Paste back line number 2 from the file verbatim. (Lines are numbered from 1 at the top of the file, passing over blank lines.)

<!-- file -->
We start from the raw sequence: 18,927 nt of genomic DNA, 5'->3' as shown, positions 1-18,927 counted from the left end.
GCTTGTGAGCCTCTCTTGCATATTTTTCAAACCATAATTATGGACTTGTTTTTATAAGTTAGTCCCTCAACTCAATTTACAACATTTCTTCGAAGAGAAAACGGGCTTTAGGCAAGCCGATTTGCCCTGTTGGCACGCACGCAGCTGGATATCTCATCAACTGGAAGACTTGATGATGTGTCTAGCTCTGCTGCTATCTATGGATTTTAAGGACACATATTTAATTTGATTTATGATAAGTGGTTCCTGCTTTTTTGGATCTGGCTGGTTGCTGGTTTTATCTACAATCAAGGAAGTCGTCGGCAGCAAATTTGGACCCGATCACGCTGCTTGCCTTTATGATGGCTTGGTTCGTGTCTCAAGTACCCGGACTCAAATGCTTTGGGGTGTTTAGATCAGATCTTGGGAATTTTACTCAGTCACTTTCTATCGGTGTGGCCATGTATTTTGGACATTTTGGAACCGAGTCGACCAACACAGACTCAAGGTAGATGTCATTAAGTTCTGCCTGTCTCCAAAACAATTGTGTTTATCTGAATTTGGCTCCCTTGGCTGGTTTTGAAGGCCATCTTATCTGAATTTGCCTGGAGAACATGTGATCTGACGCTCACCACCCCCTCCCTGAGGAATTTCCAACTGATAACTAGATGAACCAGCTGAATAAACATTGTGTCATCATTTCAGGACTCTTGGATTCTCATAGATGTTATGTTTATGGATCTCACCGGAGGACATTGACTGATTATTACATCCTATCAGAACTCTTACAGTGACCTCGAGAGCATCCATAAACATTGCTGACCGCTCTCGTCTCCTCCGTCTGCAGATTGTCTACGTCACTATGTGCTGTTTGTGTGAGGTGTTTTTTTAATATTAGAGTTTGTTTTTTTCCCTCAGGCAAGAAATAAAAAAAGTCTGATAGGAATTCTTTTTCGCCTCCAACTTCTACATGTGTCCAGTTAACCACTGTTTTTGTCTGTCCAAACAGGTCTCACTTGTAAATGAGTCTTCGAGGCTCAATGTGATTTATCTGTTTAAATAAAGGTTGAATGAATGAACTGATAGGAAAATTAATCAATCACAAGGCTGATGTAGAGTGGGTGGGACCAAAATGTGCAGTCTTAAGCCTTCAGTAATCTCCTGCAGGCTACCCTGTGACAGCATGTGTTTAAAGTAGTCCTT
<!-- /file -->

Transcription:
GCTTGTGAGCCTCTCTTGCATATTTTTCAAACCATAATTATGGACTTGTTTTTATAAGTTAGTCCCTCAACTCAATTTACAACATTTCTTCGAAGAGAAAACGGGCTTTAGGCAAGCCGATTTGCCCTGTTGGCACGCACGCAGCTGGATATCTCATCAACTGGAAGACTTGATGATGTGTCTAGCTCTGCTGCTATCTATGGATTTTAAGGACACATATTTAATTTGATTTATGATAAGTGGTTCCTGCTTTTTTGGATCTGGCTGGTTGCTGGTTTTATCTACAATCAAGGAAGTCGTCGGCAGCAAATTTGGACCCGATCACGCTGCTTGCCTTTATGATGGCTTGGTTCGTGTCTCAAGTACCCGGACTCAAATGCTTTGGGGTGTTTAGATCAGATCTTGGGAATTTTACTCAGTCACTTTCTATCGGTGTGGCCATGTATTTTGGACATTTTGGAACCGAGTCGACCAACACAGACTCAAGGTAGATGTCATTAAGTTCTGCCTGTCTCCAAAACAATTGTGTTTATCTGAATTTGGCTCCCTTGGCTGGTTTTGAAGGCCATCTTATCTGAATTTGCCTGGAGAACATGTGATCTGACGCTCACCACCCCCTCCCTGAGGAATTTCCAACTGATAACTAGATGAACCAGCTGAATAAACATTGTGTCATCATTTCAGGACTCTTGGATTCTCATAGATGTTATGTTTATGGATCTCACCGGAGGACATTGACTGATTATTACATCCTATCAGAACTCTTACAGTGACCTCGAGAGCATCCATAAACATTGCTGACCGCTCTCGTCTCCTCCGTCTGCAGATTGTCTACGTCACTATGTGCTGTTTGTGTGAGGTGTTTTTTTAATATTAGAGTTTGTTTTTTTCCCTCAGGCAAGAAATAAAAAAAGTCTGATAGGAATTCTTTTTCGCCTCCAACTTCTACATGTGTCCAGTTAACCACTGTTTTTGTCTGTCCAAACAGGTCTCACTTGTAAATGAGTCTTCGAGGCTCAATGTGATTTATCTGTTTAAATAAAGGTTGAATGAATGAACTGATAGGAAAATTAATCAATCACAAGGCTGATGTAGAGTGGGTGGGACCAAAATGTGCAGTCTTAAGCCTTCAGTAATCTCCTGCAGGCTACCCTGTGACAGCATGTGTTTAAAGTAGTCCTT